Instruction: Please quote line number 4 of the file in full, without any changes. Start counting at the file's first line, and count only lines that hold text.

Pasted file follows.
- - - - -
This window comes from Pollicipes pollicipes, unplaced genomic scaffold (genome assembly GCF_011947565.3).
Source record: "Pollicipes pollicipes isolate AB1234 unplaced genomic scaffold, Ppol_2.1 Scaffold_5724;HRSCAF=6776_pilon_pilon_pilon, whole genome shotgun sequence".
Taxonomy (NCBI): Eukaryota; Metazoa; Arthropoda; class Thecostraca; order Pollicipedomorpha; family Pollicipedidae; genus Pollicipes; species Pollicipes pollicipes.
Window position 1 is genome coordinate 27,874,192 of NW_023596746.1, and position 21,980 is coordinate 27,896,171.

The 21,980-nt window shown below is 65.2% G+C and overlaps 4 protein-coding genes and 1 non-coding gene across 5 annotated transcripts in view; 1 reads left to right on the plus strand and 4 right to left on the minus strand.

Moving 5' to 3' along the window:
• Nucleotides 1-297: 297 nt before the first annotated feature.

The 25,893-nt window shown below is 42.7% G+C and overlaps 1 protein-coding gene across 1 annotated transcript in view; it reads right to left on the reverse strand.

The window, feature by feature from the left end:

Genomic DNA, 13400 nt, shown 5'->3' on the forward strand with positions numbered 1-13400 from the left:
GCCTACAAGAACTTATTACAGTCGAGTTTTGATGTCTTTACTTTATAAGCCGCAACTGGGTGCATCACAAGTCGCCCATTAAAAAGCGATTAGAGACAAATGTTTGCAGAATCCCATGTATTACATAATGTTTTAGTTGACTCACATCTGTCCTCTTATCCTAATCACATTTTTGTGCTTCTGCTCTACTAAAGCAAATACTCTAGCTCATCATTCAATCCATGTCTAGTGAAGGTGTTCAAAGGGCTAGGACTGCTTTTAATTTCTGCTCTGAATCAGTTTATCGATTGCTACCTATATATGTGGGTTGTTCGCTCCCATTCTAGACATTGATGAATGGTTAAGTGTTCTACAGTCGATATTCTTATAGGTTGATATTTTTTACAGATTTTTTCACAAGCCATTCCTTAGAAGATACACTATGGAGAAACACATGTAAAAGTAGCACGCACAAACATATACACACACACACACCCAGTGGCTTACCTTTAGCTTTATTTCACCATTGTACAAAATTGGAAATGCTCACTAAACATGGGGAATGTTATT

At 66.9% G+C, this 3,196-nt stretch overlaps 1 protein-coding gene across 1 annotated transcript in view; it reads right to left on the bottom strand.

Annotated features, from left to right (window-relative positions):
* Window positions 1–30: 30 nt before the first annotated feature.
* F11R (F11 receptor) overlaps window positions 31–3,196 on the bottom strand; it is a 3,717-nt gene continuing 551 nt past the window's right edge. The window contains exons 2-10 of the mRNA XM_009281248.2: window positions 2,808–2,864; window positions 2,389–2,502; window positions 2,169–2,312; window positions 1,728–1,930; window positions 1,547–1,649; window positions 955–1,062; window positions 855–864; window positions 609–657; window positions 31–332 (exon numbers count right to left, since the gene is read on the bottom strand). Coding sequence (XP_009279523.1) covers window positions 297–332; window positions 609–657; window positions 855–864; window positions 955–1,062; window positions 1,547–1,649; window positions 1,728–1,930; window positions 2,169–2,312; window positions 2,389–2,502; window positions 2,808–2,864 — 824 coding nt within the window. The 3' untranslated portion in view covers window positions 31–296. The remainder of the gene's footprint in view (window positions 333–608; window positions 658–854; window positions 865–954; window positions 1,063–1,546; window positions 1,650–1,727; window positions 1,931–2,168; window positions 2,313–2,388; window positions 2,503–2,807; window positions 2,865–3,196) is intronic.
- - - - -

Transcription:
Window position 1 is genome coordinate 27,874,192 of NW_023596746.1, and position 21,980 is coordinate 27,896,171.